I have been in part- or full-time ministry for more than 15 years. A decade and a half in, I can count the times I’ve wanted to quit on one hand. Unfortunately, that’s rare. Even a conservative estimate reveals a shocking truth: Somewhere between sixty and eighty percent of pastors don’t make it ten years in the ministry before quitting. There are a host of factors, to be sure. But this isn’t a post about why people quit.
This is a post about how to make it.
Here are four things that I think will prevent burning out and throwing in the towel. While they may not seem super-spiritual, I’m convinced they are the truth.
DECIDE WHAT YOU’RE WILLING TO PUT UP WITH
Like any job, ministry gigs come with their fair share of annoying, demanding, or disagreeable characteristics. News flash: there is going to be stuff you don’t like. You might be required to keep certain office hours. The church you serve might not spend money like you wish they did. There may be theological differences. They might require you to sign a statement of belief or adhere to lots of policies. The list is endless depending on your preferences.
The truth is, you just have to decide what you’re willing to put up with.
Personally, I have decided that I can put up with a lot of stuff I disagree with in terms of methods. There are even theological things I can disagree with other leaders on that don’t bother me too much. Boundaries vary for each person. Decide where your line in the sand will be on a given topic, and don’t work anywhere where that line won’t be in the same place.
FLEE TOXIC ENVIRONMENTS
You can put up with things you don’t like, but enduring toxic leadership or unhealthy systems will run you into the ground faster than anything else. Let me put this as clearly as possible: Putting up with something that isn’t your preference is an exercise in humility, but putting up with a toxic church environment is an exercise in idiocy.
I am so blessed to serve in a church that, while admittedly imperfect, is healthy. I have also served in churches that weren’t. Fortunately, I had the good sense to get out. Some people I know remain in personally damaging environments much too long. They often end up in a different career.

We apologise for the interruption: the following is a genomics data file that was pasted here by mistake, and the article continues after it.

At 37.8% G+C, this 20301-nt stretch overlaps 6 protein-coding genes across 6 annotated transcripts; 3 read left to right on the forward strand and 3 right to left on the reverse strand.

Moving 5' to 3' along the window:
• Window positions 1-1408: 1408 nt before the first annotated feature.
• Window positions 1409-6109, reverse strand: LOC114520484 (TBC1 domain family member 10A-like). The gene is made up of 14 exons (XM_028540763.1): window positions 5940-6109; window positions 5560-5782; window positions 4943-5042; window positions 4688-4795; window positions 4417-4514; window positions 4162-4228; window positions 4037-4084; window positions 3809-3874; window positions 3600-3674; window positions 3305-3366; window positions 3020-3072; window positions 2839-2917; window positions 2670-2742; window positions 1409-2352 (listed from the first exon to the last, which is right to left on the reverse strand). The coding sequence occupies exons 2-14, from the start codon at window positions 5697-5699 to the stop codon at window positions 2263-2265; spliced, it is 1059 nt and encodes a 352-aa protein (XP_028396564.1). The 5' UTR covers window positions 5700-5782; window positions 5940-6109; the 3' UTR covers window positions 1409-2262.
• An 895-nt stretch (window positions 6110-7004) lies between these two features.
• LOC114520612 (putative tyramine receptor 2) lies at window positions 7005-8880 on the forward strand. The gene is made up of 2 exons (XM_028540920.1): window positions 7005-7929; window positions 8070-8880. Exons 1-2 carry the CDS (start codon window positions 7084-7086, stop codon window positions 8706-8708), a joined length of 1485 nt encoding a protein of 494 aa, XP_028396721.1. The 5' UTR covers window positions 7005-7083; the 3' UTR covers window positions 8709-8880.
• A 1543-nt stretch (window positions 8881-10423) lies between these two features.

Leadership experts continue to debate balance, work ethic, etc. Some say we should all go French and work four days a week and take a month off each year. Others say we should keep the candle burning at both ends for the sake of the Gospel. I thought this was a pretty good treatment on the subject.
Here’s the bottom line: ministry years can be kind of like dog years. A demanding one can take the toll of seven. Be smart. Make a plan. Follow it.
Don’t kill yourself trying to save others, or everyone will likely end up dead, or at least sick and tired.
INSIST ON A GOOD FIT
There are lots of great churches and ministries out there, but that doesn’t mean you should work for all of them. There are great churches in rural Alaska (I think?) but I’m not sure that’s a good fit for me. There are great churches that are of the Pentecostal tradition…again, not sure that’s a great fit for me. Fit matters.
You may be looking for a ministry, and a church may be looking for a minister, but that doesn’t make it a fit. You need to ask questions about ministry philosophy, priorities, the culture of the congregation and the area it serves, and more. If it’s not a good fit, don’t take the job out of desperation. You’ll like find yourself back in the same spot in 1-2 years, even more desperate, and more likely to land somewhere that’s still not a good fit. Before you know it, you are fed up and disillusioned and wanting to do something else. Your calling did not expire…you just never found the right fit.
There are lots of good reasons to bow out of vocational ministry — whether that’s to follow God’s call in some other career or to care for a family member or who knows what else. Unfortunately, the frequency of these resignations pale in comparison to the folks who are just too frustrated to continue. I hope the four pieces of advice above will help you avoid unnecessary angst and discouragement as you seek to serve well.